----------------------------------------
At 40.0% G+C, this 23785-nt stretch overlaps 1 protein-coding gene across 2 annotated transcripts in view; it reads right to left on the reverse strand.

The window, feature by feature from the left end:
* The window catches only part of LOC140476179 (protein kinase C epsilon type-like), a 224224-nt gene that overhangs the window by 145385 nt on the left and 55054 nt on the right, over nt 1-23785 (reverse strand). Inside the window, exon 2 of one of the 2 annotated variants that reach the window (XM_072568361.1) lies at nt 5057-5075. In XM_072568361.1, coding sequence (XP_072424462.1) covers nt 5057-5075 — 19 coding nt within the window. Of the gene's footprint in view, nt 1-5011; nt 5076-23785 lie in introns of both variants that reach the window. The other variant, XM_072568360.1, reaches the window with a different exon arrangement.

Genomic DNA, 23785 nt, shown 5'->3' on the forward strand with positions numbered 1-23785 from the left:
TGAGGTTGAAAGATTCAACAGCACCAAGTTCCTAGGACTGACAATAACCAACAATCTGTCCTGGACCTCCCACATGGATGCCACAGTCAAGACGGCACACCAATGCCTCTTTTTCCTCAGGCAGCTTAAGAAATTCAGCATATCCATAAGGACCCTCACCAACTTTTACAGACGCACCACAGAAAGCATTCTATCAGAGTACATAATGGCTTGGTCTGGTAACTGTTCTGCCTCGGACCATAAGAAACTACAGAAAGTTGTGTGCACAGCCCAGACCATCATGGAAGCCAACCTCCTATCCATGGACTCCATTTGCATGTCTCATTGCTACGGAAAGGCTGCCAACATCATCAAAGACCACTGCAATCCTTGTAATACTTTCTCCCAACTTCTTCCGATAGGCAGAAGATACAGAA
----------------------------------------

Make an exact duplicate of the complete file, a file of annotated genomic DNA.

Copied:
At 40.0% G+C, this 23785-nt stretch overlaps 1 protein-coding gene across 2 annotated transcripts in view; it reads right to left on the reverse strand.

The window, feature by feature from the left end:
* The window catches only part of LOC140476179 (protein kinase C epsilon type-like), a 224224-nt gene that overhangs the window by 145385 nt on the left and 55054 nt on the right, over nt 1-23785 (reverse strand). Inside the window, exon 2 of one of the 2 annotated variants that reach the window (XM_072568361.1) lies at nt 5057-5075. In XM_072568361.1, coding sequence (XP_072424462.1) covers nt 5057-5075 — 19 coding nt within the window. Of the gene's footprint in view, nt 1-5011; nt 5076-23785 lie in introns of both variants that reach the window. The other variant, XM_072568360.1, reaches the window with a different exon arrangement.

Genomic DNA, 23785 nt, shown 5'->3' on the forward strand with positions numbered 1-23785 from the left:
TGAGGTTGAAAGATTCAACAGCACCAAGTTCCTAGGACTGACAATAACCAACAATCTGTCCTGGACCTCCCACATGGATGCCACAGTCAAGACGGCACACCAATGCCTCTTTTTCCTCAGGCAGCTTAAGAAATTCAGCATATCCATAAGGACCCTCACCAACTTTTACAGACGCACCACAGAAAGCATTCTATCAGAGTACATAATGGCTTGGTCTGGTAACTGTTCTGCCTCGGACCATAAGAAACTACAGAAAGTTGTGTGCACAGCCCAGACCATCATGGAAGCCAACCTCCTATCCATGGACTCCATTTGCATGTCTCATTGCTACGGAAAGGCTGCCAACATCATCAAAGACCACTGCAATCCTTGTAATACTTTCTCCCAACTTCTTCCGATAGGCAGAAGATACAGAA